Friday, June 3, 2011

The Liberal agenda - It all makes perfect sense to me

Now I see, letting your kids watch Elmo is one slippery Crisco party away from sodomy with a goat -

I believe someone on the staff of The Great American Panel was watching Bananas recently

How else can you explain Kirsten Haglund's appearance on the panel.

The American Egg Board has declared that it is National Egg Day today.

Who am I to argue with them.

I understand that they are the 'real' people financing the Tea Party Movement (but you didn't hear that from me.)

June 3, 1906 -
Josephine Baker, dancer, singer, bisexual Parisian nightclub owner, was born on this date.

During World War II, Baker became active in undercover work for the French Resistance movement. Josephine Baker died in France in 1975 and was buried in Paris. She was the first American born woman to be buried with full French Military Honors.

June 3, 1955 -
The Billy Wilder comedy, The Seven Year Itch, opened on this date.

Despite being one of the most iconic images in pop culture history, as well as one of the most recognizable photographs of Marilyn Monroe, the famous full-length image of Monroe standing with her dress being blown up never actually appears in the film. The shot used in the film is only of her legs, cut with reaction shots, and never shown full-length.

June 3, 1969 -
Last episode of the original Star Trek (Turnabout Intruder) aired on NBC, on this date.

If only they had done something with the series after it was canceled.

Today In History:
June 3, 1791 -
The French Assembly passes a resolution bringing decapitation to the common criminal: "Every person condemned to the death penalty shall have his head severed." So it wasn't just for the rich anymore.

(I'm still hoping that we bring this back for those miscreants on Wall St. and the Banking industry.)

June 3, 1888 -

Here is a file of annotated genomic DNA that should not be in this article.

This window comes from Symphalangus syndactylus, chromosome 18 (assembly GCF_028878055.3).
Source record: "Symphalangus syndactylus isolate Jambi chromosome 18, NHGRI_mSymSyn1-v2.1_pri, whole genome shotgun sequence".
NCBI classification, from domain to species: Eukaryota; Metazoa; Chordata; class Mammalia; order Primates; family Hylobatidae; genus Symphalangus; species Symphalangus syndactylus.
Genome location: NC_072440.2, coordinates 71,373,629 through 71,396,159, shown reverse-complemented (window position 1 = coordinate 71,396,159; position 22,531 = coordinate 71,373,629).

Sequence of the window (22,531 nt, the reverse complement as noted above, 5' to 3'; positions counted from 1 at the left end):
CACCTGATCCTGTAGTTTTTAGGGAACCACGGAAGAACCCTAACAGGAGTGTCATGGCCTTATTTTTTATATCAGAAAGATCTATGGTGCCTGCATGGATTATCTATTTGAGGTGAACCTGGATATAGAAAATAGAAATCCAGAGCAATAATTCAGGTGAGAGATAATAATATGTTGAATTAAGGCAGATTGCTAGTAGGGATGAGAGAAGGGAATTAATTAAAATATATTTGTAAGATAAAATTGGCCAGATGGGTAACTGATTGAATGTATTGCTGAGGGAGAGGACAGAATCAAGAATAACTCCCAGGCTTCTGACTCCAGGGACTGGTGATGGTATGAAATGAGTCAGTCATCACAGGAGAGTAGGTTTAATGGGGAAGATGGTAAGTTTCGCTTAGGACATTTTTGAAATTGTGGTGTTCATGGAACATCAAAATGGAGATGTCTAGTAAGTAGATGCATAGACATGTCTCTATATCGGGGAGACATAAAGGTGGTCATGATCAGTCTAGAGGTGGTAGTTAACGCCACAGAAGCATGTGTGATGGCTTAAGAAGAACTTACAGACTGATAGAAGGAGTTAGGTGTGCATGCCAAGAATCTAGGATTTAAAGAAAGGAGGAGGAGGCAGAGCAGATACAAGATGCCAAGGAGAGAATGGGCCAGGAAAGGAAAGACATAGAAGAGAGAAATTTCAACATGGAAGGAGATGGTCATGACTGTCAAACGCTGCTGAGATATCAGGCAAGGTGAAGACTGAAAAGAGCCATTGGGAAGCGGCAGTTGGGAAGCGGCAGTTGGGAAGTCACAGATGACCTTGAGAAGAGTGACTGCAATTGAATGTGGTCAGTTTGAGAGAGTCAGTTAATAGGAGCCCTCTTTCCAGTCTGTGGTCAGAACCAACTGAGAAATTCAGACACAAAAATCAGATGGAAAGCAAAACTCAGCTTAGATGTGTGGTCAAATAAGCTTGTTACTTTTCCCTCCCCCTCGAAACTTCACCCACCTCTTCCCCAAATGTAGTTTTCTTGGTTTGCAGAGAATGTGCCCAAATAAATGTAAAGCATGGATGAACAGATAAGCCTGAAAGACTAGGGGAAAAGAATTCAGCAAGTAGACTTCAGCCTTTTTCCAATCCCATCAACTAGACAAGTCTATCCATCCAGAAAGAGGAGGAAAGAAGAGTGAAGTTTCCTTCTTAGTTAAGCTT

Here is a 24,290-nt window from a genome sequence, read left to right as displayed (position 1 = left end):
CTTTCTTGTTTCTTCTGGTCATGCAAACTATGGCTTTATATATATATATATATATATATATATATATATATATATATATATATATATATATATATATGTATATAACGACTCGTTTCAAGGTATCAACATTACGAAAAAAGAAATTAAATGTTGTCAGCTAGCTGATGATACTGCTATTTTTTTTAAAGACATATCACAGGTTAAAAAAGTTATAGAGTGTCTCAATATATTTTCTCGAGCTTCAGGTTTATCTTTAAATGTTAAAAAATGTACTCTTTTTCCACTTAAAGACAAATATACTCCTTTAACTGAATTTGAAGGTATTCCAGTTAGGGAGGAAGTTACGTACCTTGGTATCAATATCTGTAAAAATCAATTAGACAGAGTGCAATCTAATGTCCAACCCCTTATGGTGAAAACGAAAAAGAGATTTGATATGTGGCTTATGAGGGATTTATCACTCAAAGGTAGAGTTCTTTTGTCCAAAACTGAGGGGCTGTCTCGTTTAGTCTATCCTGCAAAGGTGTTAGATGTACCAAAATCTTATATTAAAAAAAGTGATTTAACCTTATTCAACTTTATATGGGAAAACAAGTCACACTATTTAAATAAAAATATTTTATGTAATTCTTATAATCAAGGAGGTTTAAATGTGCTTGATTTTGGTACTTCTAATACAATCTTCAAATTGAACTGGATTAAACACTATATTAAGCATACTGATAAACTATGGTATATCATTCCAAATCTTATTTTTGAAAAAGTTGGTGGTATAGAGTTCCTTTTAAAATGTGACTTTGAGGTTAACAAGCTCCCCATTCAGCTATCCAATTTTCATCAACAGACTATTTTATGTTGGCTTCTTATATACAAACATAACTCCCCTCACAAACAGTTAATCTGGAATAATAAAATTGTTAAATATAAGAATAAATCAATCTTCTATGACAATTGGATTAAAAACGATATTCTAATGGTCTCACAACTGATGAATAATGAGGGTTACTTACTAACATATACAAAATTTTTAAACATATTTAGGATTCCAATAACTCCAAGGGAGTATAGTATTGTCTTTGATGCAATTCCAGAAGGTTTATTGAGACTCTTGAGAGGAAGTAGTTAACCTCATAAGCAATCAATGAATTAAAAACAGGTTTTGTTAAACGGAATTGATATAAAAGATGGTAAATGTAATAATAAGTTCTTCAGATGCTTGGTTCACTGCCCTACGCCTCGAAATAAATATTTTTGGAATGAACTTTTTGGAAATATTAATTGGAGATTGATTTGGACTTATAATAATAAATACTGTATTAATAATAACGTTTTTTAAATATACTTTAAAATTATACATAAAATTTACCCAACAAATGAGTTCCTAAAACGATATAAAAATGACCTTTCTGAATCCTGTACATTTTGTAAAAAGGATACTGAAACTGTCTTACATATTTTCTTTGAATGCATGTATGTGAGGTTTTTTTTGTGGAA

Casey at the Bat, subtitled A Ballad of the Republic Sung in the Year 1888, by Ernest Thayer, is published in the San Francisco Examiner on this date.

Perhaps someone can write a poem for Alex Rodriguez soon.

June 3, 1943 -
Three days after a sailor had been badly injured in a brawl with a group of Hispanics, a mob of 60 servicemen leaves the Los Angeles Naval Reserve Armory and bludgeons anybody wearing a zoot suit.

The first two victims are a couple of boys, aged 12 and 13, who were just sitting in the Carmen Theater watching a movie. Thus begins the famous week-long Zoot Suit Riot.

June 3, 1965 -
The first American astronaut to make a spacewalk was Major Edward White II, when he spent 20 minutes outside the Gemini 4 capsule during Earth orbit at an altitude of 120 miles. A tether and 25 foot airline were wrapped in gold tape to form a single, thick cord. He used a hand-held 7.5 pound oxygen jet propulsion gun to maneuver. The launch had taken place a few hours earlier on the same day.

During the remainder of the flight, pilot White and his crewmate commander James McDivitt completed 12 scientific and medical experiments. The total time in orbit was almost 98 hours, making 62 orbits. Soviet cosmonaut Aleksei A. Leonov, had made the first ever spacewalk for 10 minutes about three months earlier .

June 3, 1968 -
Valerie Solanas, author of the SCUM Manifesto, arrives at the art studio of Andy Warhol and shoots him three times in the torso. Warhol barely survives the attempt on his life. Solanas is later jailed and institutionalized.

Doctors finish the job Solanas attempted several years later in a NY hospital when they botch a gall bladder operation in 1987.

June 3, 1955 -
Barbara Graham, a convicted murderer, was executed in the gas chamber along with two accomplices on this date.

Susan Hayward won an Academy Award for playing Graham in the movie I Want to Live!

June 3, 1989 -
Ayatollah Ruhollah Khomeini died after 11 days in a hospital, recovering from surgery to stop internal hemorrhaging, on this date.

Khomeini became ill when he realized that through a very bad translation, 73 virgins were not waiting for him but 73 raisins.

I nearly missed this again:
National Doughnut Day occurs on the first Friday in June and honors the Salvation Army "Lassies" of WWI. It is also used as a fund raiser for needy causes of the Salvation Army.

The original Salvation Army Doughnut was first served by Salvation Army in 1917. During WWI, Salvation Army "lassies" were sent to the front lines of Europe. These brave volunteers made home cooked foods, and provided a moral boost to the troops. Often, the doughnuts were cooked in oil inside the of the metal helmet of an American soldier. The American infantrymen were commonly called doughboys.

Salvation Army lassies were the only women outside of military personnel allowed to visit the front lines. Lt. Colonel Helen Purviance is considered the Salvation Army's "first doughnut girl".

So, please hug a police officer.

And so it goes.

No comments: